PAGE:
Prime Minister Imran Khan soon after he took oath as the country's prime minister on 18 August 2018, set up an impressive number of task forces - around 40 - manned by experts and some not so well versed on the subject were delegated the responsibility to review but with access to experts in the field, at a considerable cost to the national exchequer. Each task force was given a timeframe within which the review was to be completed with the scheduled time for completion ranging from three to six months but certainly less than a year.
Imran's critics maintained that these task forces reflected a complete lack of preparedness of his core team while in opposition for running the affairs of state; however, others supported it because it was argued that the first-time prime minister wanted an impartial assessment of the situation in all ministries/departments to be followed by appropriate recommendations to deal with any and all issues and subsequent to debate in the cabinet and/or privately with the prime minister, implementation of recommendations by the task forces would begin. To date, none of the reports of any of the task forces has been uploaded on the relevant ministry/department website and one would hope that the Prime Minister decides to share the information with all the stakeholders, perhaps even invite their comments to further strengthen the recommendations. Besides, given that all the task forces were funded at the taxpayers' expense the government must share their work with the public in the spirit of transparency and accountability.
Critics of the government claim that the work/report of the task forces have not been shared with the public due to the Prime Minister's political compulsions, notably his reliance on coalition partners to form a government in the centre and Punjab, which compelled him to select cabinet members (including advisors and special assistants) who are not long-term ideological Pakistan Tehrik-i-Insaaf members. These new inductees to the party served in several previous cabinets and while they may have been inducted for their experience in running a ministry by the Khan administration yet by dint of that very experience they may be reluctant to take advice from the task force.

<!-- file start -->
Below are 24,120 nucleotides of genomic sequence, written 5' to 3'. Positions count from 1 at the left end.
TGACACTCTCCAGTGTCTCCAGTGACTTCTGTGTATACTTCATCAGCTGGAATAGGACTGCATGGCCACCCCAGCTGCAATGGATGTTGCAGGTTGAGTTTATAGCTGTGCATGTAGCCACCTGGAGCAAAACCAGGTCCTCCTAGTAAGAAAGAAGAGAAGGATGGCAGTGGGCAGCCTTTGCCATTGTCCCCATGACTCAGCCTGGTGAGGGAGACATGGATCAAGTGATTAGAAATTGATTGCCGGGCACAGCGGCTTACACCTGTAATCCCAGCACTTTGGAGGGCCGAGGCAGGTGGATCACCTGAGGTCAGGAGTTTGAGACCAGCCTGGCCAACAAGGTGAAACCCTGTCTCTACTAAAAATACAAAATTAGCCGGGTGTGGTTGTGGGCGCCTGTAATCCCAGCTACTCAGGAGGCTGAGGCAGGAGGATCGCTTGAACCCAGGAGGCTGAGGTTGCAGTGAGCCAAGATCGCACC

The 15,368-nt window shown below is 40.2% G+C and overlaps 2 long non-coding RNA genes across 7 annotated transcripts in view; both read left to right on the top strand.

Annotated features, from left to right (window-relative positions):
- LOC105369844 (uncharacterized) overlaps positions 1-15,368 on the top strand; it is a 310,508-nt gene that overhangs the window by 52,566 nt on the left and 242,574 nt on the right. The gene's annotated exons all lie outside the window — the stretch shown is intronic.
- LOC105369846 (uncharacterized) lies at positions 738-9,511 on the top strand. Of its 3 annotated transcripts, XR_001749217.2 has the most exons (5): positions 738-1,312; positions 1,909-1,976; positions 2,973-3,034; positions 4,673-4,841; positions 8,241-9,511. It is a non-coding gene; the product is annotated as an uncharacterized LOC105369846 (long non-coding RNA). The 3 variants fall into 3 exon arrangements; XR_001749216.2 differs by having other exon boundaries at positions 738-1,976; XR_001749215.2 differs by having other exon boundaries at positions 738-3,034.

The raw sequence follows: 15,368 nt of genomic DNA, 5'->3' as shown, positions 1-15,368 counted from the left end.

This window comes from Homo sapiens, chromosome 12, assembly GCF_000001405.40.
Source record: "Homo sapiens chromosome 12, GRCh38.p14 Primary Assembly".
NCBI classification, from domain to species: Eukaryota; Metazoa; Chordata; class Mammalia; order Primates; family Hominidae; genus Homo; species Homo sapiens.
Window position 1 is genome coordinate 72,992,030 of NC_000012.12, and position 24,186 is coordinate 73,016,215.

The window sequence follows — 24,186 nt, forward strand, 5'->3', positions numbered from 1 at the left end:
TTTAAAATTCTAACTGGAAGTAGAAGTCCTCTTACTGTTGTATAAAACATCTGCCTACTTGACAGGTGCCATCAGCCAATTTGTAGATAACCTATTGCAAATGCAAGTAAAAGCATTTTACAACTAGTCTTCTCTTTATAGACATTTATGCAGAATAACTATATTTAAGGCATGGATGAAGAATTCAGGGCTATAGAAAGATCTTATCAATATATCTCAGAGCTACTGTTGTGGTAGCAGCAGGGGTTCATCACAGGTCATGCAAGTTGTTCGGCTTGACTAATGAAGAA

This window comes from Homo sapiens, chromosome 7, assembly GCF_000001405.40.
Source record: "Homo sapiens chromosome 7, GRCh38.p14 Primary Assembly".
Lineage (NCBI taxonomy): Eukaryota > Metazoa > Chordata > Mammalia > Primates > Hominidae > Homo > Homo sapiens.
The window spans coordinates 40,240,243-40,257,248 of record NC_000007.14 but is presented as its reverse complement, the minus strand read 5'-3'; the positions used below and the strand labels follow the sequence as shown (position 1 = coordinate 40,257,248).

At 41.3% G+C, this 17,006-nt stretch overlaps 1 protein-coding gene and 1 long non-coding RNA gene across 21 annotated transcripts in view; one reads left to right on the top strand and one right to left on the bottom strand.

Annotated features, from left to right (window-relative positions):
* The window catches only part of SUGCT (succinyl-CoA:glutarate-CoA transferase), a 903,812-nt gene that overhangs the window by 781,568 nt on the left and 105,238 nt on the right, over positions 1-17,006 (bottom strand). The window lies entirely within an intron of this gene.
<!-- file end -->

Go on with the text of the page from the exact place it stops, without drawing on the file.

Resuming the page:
Be that as it may, it is relevant to note that multilaterals and bilaterals have over the decades extended technical assistance (mostly in the form of a grants) to nearly all sectors requiring reforms (including civil service, power sector, Federal Board of Revenue, water resources, education, health). These studies have been gathering dust in their respective ministries and could easily have been used to initiate reforms without the need for task forces. The task force on FATA merger with Khyber Pakhtunkhwa is widely regarded as a success as are the implementation of some power sector reforms though cutting down theft and reducing distribution and transmission losses began during the previous government's tenure and have continued into the Khan administration.
To conclude, the Prime Minister is quite obviously fully engaged with implementing governance reforms but is being stymied at every step of the way by ministers, bureaucrats, trade and industry, demanding amendments in fiscal, monetary and other policies as well as National Accountability laws. Unfortunately, the government cannot legislate as it does not have a majority in the Senate and more importantly the government is yet to strike a working relationship with the parliamentary opposition. There is therefore also a need to have a working relationship with the opposition to ensure the passage of critical legislations.